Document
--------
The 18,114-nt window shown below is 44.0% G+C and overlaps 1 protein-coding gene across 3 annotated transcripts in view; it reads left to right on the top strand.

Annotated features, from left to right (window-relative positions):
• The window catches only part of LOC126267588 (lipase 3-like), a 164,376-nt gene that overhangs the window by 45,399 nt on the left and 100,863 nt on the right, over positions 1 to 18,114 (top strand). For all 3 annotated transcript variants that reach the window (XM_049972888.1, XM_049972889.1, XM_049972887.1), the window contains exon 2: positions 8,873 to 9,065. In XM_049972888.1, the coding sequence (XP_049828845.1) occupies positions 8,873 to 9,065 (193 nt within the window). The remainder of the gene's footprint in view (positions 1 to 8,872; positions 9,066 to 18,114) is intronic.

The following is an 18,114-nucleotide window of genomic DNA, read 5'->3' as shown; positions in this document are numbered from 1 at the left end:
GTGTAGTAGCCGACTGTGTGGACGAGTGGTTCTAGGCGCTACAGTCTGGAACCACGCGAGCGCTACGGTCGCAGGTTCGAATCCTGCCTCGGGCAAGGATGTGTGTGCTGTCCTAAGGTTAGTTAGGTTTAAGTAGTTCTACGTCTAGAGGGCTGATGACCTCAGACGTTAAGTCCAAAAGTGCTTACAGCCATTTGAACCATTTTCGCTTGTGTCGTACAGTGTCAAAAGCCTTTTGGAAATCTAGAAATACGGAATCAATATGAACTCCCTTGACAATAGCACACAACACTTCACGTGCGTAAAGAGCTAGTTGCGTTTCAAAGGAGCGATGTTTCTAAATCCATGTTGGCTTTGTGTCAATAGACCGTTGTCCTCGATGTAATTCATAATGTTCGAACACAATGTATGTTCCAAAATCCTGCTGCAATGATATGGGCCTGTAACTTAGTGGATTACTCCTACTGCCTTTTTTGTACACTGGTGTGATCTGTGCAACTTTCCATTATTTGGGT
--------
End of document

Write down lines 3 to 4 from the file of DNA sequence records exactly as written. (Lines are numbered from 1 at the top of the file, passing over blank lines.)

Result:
• The window catches only part of LOC126267588 (lipase 3-like), a 164,376-nt gene that overhangs the window by 45,399 nt on the left and 100,863 nt on the right, over positions 1 to 18,114 (top strand). For all 3 annotated transcript variants that reach the window (XM_049972888.1, XM_049972889.1, XM_049972887.1), the window contains exon 2: positions 8,873 to 9,065. In XM_049972888.1, the coding sequence (XP_049828845.1) occupies positions 8,873 to 9,065 (193 nt within the window). The remainder of the gene's footprint in view (positions 1 to 8,872; positions 9,066 to 18,114) is intronic.

The following is an 18,114-nucleotide window of genomic DNA, read 5'->3' as shown; positions in this document are numbered from 1 at the left end: